The year is almost over — and what a year it was.
We were treated to plenty of surprising innovations in 2015 — phones, watches, cameras, tablets, laptops, games, virtual reality and augmented reality headsets, you name it. But more importantly, we saw companies lay a strong foundation for incredible things to come.
As we look ahead to 2016, here are the five biggest trends in technology you should keep your eye on.
In 2015, some of the world's biggest car makers decided to invest in a future where ground transportation is largely electric and automated, which promises to make moving around safer for both humans and the planet.
In 2016, car companies will start laying the foundation for this future. Tesla, which has largely driven this renewed interest in electric, driverless cars, will continue work on its battery factory in Nevada while also unveiling its first $35,000 electric car (the Model 3) late next year. By that time, GM's long-awaited $30,000 Bolt EV will begin production, and we hope to have learned more from secretive car startup Faraday Future, which we'll be seeing at CES. It's an exciting time for autos, and future plans will begin to take root in 2016.
This year, we finally got our hands on Apple's first-generation Watch, a device that many believed would prove 'wearables' deserved to exist as a product category. It showed a lot of initial promise, but it ultimately left much to be desired. It's useful, but not essential, especially for a device that needs to be charged daily. (This is a theme across most wearable devices, it seems.)
In 2016, we expect wearable devices to get more useful and more appealing -- especially since hype seems to have died down for the category since 2013. Apple aims to introduce its second-generation Watch, which we're hoping offers more utility in terms of first-party apps that take advantage of the Watch's health or communication features. But in general, we're expecting more unique features across other platforms like Android Wear, Google's operating system for wearable devices that's entering its third year on the market, and Pebble, with its growing line of e-paper smartwatches. And don't forget about fitness trackers from companies like FitBit. We expect some new designs in 2016 to help them stay relevant in a sea of smartwatches.
Virtual reality isn't just for games; it can take you anywhere and let you experience anything, even with friends. Three major headsets have been in development for some time, but they will finally be available for consumers starting next year.
The Oculus Rift headset, which has been in development since its landmark Kickstarter campaign in 2012, will finally be released for consumers in the first quarter of 2016 (though you'll need a quality computer to run it). The HTC Vive headset, one of the coolest things I've ever tried, has been slightly delayed to sometime in 2016 because the Vive team apparently discovered 'a very, very big technological breakthrough' late in the game that the company badly wants to implement in the first version… but it's still coming! And Sony will also release a VR headset that's compatible with the PlayStation 4 console, which is expected to launch in the first quarter of the year. By this time next year, we expect most people to finally 'get' why virtual reality is such a big deal thanks to more content and a much wider audience.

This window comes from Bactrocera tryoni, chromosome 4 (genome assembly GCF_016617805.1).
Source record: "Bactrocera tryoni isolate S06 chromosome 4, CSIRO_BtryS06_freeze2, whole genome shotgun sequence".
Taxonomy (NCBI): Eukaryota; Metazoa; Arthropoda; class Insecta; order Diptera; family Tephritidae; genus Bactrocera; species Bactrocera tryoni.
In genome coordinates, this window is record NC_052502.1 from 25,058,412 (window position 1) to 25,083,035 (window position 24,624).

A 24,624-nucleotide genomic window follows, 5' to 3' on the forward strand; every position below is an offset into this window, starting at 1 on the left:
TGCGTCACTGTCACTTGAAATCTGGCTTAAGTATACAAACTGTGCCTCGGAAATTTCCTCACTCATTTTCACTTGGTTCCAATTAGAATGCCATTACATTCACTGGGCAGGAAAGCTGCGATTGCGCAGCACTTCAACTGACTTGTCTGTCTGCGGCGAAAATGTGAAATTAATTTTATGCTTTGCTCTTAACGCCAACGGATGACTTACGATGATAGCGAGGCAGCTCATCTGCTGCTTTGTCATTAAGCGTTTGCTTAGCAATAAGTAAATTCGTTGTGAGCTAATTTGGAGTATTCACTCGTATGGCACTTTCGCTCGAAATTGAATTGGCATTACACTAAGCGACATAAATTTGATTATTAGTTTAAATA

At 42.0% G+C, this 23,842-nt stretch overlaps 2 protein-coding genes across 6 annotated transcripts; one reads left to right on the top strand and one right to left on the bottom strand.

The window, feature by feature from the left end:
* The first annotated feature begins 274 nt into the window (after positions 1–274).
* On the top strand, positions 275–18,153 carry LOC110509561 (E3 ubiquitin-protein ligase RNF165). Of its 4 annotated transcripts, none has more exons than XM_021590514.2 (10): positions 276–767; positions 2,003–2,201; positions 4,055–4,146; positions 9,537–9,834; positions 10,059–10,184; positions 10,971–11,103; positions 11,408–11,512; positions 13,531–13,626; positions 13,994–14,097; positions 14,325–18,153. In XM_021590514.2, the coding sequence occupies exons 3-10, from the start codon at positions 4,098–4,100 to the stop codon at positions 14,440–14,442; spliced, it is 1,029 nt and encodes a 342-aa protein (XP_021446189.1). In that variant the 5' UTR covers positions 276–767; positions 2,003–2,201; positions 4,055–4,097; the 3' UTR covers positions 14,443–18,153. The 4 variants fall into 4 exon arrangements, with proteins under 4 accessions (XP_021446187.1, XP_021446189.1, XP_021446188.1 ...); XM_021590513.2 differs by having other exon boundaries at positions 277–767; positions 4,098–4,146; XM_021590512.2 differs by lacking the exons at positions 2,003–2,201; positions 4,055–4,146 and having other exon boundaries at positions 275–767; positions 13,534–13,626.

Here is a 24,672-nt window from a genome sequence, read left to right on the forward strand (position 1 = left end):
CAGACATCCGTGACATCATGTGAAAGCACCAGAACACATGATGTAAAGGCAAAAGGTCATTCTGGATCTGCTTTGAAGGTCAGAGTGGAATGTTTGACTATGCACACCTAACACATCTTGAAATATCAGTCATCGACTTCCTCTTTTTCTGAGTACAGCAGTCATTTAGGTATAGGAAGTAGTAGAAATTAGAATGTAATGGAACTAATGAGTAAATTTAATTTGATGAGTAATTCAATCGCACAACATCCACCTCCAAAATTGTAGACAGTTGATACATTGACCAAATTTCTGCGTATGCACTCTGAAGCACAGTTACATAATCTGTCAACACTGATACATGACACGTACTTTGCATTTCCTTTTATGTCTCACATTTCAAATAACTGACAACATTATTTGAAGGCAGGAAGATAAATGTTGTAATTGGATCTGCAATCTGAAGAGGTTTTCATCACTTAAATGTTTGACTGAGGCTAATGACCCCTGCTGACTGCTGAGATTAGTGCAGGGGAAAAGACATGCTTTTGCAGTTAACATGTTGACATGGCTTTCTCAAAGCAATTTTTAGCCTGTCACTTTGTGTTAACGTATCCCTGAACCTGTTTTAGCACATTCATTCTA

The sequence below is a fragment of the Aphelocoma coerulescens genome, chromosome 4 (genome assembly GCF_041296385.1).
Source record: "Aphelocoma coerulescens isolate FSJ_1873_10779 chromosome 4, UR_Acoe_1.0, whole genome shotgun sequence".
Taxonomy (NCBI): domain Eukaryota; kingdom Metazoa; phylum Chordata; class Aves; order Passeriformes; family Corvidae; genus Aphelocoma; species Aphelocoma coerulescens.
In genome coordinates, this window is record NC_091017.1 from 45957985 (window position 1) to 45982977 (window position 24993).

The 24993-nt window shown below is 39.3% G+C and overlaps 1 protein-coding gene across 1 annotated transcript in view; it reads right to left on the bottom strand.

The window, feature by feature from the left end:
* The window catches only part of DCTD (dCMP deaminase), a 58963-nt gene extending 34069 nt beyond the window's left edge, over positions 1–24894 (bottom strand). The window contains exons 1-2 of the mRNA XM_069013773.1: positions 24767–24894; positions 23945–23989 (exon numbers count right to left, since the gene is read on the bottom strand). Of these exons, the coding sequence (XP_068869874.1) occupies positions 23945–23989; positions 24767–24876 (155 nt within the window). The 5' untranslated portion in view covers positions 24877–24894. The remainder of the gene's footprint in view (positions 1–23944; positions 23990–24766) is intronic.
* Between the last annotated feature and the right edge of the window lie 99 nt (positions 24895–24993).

Smartphones are probably the most important personal devices we own these days. There's nothing else quite like them. But all the other computers that don't fit in our pockets -- desktops, laptops, tablets and hybrids -- are all beginning to converge.
This year, we saw Microsoft put Windows 10 in all sorts of devices: tablets that convert into laptops, laptops that convert into tablets, smartphones that turn monitors into full PCs -- even Xbox One is now powered by Windows 10. Both Apple and Google have followed Microsoft's lead, building tablet-laptop hybrids that run their mobile operating systems. But while critics are lukewarm on Apple's iPad Pro and Google's Pixel C tablet, the important trend to note is that Apple, Google and Microsoft all want to make their mobile offerings more functional for both work and play, as a way of appealing to the mobile-first culture.
The movement to ditch expensive cable TV subscriptions gained a ton of traction in 2015. Premium networks HBO and Showtime offered their own standalone streaming services; the introductions of PlayStation Vue and Sling TV offered ways to let you watch live TV over the internet; cable networks Comcast and Verizon began testing ways to let you stream live TV without renting a cable box; Netflix got a ton of amazing new content; and so on, and so on.
It was an incredible year for cord-cutting, and it's only going to get better next year. The new Apple TV, which just launched last month, offers its own App Store, which is already filling up with apps and services for streaming media content. And then there's the rumoured live TV service that Apple's been apparently been working on for years now. But even if that doesn't happen, the continuing move away from cable TV bundles will convince more networks and channels to put their content online for all to enjoy, which is great for customers who don't want to pay for what they don't watch.
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